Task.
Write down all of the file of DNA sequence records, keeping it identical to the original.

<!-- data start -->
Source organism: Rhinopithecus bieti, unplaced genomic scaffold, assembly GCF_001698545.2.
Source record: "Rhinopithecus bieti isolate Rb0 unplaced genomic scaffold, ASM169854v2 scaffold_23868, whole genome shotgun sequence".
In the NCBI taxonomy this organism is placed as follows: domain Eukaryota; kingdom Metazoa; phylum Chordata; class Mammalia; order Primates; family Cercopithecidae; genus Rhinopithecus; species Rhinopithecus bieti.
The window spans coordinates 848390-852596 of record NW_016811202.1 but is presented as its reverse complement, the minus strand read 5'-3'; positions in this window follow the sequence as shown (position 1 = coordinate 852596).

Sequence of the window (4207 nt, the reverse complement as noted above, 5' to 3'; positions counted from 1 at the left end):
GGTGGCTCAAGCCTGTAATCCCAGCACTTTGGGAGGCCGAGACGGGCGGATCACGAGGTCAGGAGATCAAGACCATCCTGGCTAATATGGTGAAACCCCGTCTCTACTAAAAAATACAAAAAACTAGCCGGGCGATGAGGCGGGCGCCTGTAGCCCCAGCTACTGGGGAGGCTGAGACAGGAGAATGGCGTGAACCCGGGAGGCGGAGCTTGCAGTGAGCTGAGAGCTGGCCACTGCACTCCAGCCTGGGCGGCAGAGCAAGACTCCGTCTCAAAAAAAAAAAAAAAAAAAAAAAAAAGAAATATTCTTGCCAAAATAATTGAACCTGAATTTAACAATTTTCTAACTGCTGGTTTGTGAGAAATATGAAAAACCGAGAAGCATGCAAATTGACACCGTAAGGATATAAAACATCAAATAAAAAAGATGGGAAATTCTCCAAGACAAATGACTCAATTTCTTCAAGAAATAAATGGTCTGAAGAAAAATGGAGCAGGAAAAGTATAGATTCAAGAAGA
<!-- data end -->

Source organism: Rhinopithecus bieti, unplaced genomic scaffold, assembly GCF_001698545.2.
Source record: "Rhinopithecus bieti isolate Rb0 unplaced genomic scaffold, ASM169854v2 scaffold_23868, whole genome shotgun sequence".
In the NCBI taxonomy this organism is placed as follows: domain Eukaryota; kingdom Metazoa; phylum Chordata; class Mammalia; order Primates; family Cercopithecidae; genus Rhinopithecus; species Rhinopithecus bieti.
The window spans coordinates 848390-852596 of record NW_016811202.1 but is presented as its reverse complement, the minus strand read 5'-3'; positions in this window follow the sequence as shown (position 1 = coordinate 852596).

Sequence of the window (4207 nt, the reverse complement as noted above, 5' to 3'; positions counted from 1 at the left end):
GGTGGCTCAAGCCTGTAATCCCAGCACTTTGGGAGGCCGAGACGGGCGGATCACGAGGTCAGGAGATCAAGACCATCCTGGCTAATATGGTGAAACCCCGTCTCTACTAAAAAATACAAAAAACTAGCCGGGCGATGAGGCGGGCGCCTGTAGCCCCAGCTACTGGGGAGGCTGAGACAGGAGAATGGCGTGAACCCGGGAGGCGGAGCTTGCAGTGAGCTGAGAGCTGGCCACTGCACTCCAGCCTGGGCGGCAGAGCAAGACTCCGTCTCAAAAAAAAAAAAAAAAAAAAAAAAAAGAAATATTCTTGCCAAAATAATTGAACCTGAATTTAACAATTTTCTAACTGCTGGTTTGTGAGAAATATGAAAAACCGAGAAGCATGCAAATTGACACCGTAAGGATATAAAACATCAAATAAAAAAGATGGGAAATTCTCCAAGACAAATGACTCAATTTCTTCAAGAAATAAATGGTCTGAAGAAAAATGGAGCAGGAAAAGTATAGATTCAAGAAGA